Jalgpalli populaarsus Eesti Vabariigi spordielus 1920–40 [Abstract: The Popularity of Football in the Sporting Life of the Republic of Estonia in 1920–1940]
Attention has not hitherto been turned intently to the popularity of particular branches of sports in the research of the history of Estonian sports. It has more intuitively been believed that the most popular branch of sports in the pre-war Republic of Estonia (1918–1940) was football. The conspicuously extensive coverage of football in the periodical press has provided grounds for this belief. Compared to other sports games and the more major individual branches, football had the most international matches at the level of national teams, which attracted thousands of spectators. Estonian clubs annually hosted squads from neighbouring countries. Professional clubs mainly from Central Europe brought thousands of spectators to the stadiums in the latter half of the 1920s and in the early 1930s. Rivalries between squads at home were also of great interest to the public and the media. The other primary ball games, basketball and volleyball, started being played in Estonia some ten years after football, and their position was weaker internationally as well: contacts between countries were infrequent. The international basketball association was established in 1932 and its analogue in volleyball was founded in 1947. Track and field, the largest branch of individual athletics, also could not compete with football in terms of matches and international contacts.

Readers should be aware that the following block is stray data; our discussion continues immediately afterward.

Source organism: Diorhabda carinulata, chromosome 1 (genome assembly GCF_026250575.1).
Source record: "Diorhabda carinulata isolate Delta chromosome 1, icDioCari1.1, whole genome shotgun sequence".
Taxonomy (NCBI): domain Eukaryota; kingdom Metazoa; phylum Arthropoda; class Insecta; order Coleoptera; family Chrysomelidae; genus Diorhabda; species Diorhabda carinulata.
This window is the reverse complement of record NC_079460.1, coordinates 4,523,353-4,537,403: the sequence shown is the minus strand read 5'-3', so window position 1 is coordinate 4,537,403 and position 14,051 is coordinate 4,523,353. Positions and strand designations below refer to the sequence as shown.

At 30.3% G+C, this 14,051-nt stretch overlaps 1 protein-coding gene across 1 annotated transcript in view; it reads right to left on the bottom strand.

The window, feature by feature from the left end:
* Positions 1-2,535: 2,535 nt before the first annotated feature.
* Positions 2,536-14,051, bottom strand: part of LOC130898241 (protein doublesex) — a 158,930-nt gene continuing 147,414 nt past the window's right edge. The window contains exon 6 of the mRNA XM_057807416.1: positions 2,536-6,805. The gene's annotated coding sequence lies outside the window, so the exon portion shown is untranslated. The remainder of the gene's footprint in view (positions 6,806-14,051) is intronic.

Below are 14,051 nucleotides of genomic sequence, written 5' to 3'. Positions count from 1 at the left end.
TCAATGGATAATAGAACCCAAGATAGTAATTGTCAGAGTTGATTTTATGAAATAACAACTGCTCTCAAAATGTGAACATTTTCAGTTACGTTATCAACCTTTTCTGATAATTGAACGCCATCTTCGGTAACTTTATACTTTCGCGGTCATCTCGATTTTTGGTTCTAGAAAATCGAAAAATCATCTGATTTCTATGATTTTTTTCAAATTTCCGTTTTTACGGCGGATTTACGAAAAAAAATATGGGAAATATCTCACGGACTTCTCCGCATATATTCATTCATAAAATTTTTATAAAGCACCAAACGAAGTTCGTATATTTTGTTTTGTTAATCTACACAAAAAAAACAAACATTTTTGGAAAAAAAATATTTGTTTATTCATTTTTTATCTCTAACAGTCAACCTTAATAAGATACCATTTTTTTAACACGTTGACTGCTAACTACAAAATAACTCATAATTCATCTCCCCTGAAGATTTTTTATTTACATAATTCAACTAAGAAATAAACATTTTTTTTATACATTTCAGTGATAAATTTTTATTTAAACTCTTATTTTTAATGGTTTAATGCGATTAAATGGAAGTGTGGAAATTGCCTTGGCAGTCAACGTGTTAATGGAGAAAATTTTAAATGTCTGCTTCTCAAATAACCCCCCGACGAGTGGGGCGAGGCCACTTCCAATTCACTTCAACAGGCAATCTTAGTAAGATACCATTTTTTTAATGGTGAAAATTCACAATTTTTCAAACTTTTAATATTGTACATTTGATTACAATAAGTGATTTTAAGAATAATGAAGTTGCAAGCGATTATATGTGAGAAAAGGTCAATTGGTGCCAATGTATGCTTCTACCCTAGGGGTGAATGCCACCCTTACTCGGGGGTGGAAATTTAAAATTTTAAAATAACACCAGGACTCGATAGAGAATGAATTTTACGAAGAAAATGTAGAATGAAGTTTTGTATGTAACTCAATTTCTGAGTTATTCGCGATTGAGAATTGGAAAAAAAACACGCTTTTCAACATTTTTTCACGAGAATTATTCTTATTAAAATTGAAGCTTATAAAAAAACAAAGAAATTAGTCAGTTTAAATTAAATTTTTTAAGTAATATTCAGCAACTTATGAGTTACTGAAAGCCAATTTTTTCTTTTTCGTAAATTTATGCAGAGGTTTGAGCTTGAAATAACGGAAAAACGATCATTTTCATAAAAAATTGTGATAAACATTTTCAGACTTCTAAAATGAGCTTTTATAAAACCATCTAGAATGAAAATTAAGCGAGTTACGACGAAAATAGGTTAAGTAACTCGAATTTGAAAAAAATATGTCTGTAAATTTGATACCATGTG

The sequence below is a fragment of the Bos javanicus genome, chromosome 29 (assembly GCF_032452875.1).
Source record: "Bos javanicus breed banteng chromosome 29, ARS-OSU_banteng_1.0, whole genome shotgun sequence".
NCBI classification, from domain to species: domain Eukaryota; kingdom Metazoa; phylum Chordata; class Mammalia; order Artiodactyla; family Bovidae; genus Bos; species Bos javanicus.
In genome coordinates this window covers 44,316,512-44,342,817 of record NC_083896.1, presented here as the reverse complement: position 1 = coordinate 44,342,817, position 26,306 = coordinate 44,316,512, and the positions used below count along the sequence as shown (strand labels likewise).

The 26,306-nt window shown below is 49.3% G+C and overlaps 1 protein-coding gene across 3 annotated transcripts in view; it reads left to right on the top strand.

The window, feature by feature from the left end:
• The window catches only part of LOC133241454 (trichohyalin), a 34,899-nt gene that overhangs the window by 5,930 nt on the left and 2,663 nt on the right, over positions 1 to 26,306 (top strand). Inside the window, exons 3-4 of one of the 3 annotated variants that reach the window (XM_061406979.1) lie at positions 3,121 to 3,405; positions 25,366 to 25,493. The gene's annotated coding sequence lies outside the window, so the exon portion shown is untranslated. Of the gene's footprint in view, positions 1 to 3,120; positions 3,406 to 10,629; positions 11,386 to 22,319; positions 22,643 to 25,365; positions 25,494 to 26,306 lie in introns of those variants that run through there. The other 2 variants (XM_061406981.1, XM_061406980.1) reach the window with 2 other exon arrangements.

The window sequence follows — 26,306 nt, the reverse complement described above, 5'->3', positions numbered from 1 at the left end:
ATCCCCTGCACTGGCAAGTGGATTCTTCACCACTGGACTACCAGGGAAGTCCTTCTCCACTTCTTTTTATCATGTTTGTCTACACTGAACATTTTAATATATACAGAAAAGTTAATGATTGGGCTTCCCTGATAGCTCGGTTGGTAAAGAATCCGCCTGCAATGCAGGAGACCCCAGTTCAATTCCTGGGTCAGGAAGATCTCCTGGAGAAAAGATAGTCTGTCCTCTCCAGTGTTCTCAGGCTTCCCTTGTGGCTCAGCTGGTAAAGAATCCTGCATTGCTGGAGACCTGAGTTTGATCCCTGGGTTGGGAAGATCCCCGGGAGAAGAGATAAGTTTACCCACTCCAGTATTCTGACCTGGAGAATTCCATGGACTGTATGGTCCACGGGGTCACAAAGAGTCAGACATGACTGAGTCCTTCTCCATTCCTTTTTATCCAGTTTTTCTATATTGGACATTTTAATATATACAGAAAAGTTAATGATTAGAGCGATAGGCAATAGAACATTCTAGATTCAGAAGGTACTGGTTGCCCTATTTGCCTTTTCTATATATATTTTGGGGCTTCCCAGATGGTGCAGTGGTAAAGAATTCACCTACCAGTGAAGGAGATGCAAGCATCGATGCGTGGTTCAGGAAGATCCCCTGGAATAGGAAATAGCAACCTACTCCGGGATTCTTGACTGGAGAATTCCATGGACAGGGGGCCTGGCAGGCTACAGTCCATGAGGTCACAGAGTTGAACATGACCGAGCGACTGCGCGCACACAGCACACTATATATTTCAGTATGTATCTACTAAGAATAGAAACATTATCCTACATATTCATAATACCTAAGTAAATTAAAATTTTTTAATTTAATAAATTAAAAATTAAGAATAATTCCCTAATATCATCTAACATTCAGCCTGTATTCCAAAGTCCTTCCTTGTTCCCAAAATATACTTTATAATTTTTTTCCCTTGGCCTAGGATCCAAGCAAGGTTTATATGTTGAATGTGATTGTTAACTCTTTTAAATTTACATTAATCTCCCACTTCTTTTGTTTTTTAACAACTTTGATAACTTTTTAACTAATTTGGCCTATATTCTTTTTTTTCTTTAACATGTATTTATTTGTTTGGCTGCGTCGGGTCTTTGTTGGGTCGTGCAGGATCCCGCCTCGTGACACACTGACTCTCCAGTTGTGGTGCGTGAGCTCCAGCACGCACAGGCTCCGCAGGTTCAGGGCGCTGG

This article is the first more serious attempt to compare the popularity of branches of sports in Estonia in the 1920s and 1930s. I compared the more major branches of sports in four categories: the number of participants in the particular branch of sports, the sizes of audiences, their ability to cope economically (balance sheets and revenue reports), and their position in the print media.